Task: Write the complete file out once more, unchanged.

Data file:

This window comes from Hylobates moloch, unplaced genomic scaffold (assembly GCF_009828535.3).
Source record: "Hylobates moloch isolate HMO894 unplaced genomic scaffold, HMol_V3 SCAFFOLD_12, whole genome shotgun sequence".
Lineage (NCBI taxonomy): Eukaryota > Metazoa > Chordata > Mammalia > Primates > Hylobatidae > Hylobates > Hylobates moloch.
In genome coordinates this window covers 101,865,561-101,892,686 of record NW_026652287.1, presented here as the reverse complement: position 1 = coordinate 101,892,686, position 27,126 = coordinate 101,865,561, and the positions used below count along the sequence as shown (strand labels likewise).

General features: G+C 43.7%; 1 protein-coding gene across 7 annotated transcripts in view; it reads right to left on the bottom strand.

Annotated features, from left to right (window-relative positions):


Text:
This window comes from Hylobates moloch, unplaced genomic scaffold (assembly GCF_009828535.3).
Source record: "Hylobates moloch isolate HMO894 unplaced genomic scaffold, HMol_V3 SCAFFOLD_12, whole genome shotgun sequence".
Lineage (NCBI taxonomy): Eukaryota > Metazoa > Chordata > Mammalia > Primates > Hylobatidae > Hylobates > Hylobates moloch.
In genome coordinates this window covers 101,865,561-101,892,686 of record NW_026652287.1, presented here as the reverse complement: position 1 = coordinate 101,892,686, position 27,126 = coordinate 101,865,561, and the positions used below count along the sequence as shown (strand labels likewise).

General features: G+C 43.7%; 1 protein-coding gene across 7 annotated transcripts in view; it reads right to left on the bottom strand.

Annotated features, from left to right (window-relative positions):